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Trump Resists Sanctioning Turkey for Its Purchase of the Russian S-400 Air Defense System

July 25, 2019 (EIRNS)—No official statements have been issued following the July 23 meeting between President Donald Trump and 45 Republican Senators to discuss sanctions to punish Turkey for taking delivery of components of the Russian S-400 air defense system. What has leaked out, however, indicates that Trump does not want to impose sanctions on Turkey, while some of the Senators, particularly Senate Foreign Relations Committee Chairman James Risch of Idaho, were pushing hard for Turkey to be slammed under the 2017 Countering America’s Adversaries Through Sanctions Act (CAATSA).

According to the Washington Post, citing unnamed individuals who were there or were briefed on the meeting, Trump appeared to be advocating negotiations with Turkey instead of harsh sanctions—leading to a “robust discussion” and an open dispute between Risch and the President. Furthermore, Trump is reported not to have been all that interested in the sanctions question, spending the first hour of the 90-minute meeting discussing other matters instead, despite the fact that the meeting was expressly called to discuss the sanctions.

According to several Republicans who emerged from the meeting, the discussion focused more on “how we can negotiate with Erdogan,” rather than on imposing sanctions. “What the President’s trying to do is have a much broader approach to this thing,” Sen. David Perdue (R-GA), a Trump ally, said after the White House meeting, suggesting that a sanctions-heavy approach only made sense “if you just look at what Turkey’s trying to do now.”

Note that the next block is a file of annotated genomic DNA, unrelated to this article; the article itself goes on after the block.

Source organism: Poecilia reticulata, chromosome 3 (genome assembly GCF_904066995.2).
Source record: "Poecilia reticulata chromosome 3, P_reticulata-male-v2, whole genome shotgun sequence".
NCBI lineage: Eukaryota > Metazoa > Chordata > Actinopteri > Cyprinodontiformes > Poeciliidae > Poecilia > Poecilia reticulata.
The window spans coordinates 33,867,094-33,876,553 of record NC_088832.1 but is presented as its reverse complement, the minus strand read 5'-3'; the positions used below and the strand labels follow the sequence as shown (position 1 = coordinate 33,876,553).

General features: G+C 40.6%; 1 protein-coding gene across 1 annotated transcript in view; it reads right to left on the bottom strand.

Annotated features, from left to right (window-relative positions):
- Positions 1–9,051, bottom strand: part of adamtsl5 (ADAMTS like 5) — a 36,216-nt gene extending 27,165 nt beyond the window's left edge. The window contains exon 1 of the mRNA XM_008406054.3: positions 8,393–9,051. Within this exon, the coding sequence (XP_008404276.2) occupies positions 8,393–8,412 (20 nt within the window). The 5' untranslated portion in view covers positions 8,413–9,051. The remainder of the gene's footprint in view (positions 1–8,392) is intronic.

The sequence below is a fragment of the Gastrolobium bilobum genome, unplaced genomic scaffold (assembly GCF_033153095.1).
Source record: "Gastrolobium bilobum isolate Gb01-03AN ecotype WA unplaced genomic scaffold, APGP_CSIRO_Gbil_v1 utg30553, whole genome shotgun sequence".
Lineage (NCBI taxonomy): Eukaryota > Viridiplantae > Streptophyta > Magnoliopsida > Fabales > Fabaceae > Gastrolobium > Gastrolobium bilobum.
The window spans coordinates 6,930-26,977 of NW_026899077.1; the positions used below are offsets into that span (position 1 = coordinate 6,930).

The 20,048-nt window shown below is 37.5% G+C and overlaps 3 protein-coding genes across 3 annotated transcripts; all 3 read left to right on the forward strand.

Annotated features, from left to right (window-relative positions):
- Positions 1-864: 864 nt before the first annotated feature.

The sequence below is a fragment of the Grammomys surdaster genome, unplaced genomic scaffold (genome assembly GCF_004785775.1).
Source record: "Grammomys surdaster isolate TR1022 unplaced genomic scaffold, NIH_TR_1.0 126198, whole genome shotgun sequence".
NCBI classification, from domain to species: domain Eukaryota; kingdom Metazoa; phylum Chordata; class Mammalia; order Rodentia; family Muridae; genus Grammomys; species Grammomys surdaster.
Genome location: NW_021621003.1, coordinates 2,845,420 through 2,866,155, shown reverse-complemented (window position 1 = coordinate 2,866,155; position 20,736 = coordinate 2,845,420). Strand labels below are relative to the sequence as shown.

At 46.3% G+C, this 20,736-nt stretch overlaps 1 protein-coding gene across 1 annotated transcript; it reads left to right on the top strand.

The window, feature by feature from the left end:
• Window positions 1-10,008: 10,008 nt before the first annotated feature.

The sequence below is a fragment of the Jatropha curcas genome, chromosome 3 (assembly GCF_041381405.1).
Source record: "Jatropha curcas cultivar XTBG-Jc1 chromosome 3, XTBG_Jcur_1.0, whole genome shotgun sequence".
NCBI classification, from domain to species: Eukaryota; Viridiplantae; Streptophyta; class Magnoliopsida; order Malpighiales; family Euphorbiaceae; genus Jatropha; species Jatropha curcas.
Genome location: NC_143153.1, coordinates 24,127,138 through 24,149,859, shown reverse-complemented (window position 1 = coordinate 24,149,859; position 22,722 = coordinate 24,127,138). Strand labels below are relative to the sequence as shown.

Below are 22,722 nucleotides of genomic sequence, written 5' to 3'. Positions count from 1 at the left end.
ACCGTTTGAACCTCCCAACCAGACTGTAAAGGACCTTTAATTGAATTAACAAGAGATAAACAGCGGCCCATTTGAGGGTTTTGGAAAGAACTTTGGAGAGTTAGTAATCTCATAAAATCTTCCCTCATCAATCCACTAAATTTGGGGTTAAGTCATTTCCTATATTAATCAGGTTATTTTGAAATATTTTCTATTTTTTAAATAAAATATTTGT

“Look at the broader issues of the entire region and then what’s going on with other major countries, you might get in a different situation,” Perdue continued. “We’re trying to develop allies in the world.”

“There’s a possibility that you have to bring Russia into some kind of conversation about what their position is in the Middle East—they want trade, they want some kind of commerce with us, too,” Perdue said.

The meeting took place in Washington on the same day that Russia put forward a proposal for a collective security arrangement for the Persian Gulf which may provide the basis for the conversation Perdue suggested to take place.

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